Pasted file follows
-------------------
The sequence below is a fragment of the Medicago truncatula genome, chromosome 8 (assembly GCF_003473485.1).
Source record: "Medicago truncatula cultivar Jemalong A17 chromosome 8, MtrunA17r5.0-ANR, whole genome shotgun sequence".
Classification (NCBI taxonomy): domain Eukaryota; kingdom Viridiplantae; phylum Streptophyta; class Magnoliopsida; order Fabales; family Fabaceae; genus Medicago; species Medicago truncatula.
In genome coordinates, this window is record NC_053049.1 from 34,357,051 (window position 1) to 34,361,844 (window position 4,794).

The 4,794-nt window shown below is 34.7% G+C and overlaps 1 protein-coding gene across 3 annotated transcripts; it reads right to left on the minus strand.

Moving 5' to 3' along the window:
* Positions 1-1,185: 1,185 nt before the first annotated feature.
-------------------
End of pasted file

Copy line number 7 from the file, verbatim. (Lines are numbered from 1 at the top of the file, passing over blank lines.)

* Positions 1-1,185: 1,185 nt before the first annotated feature.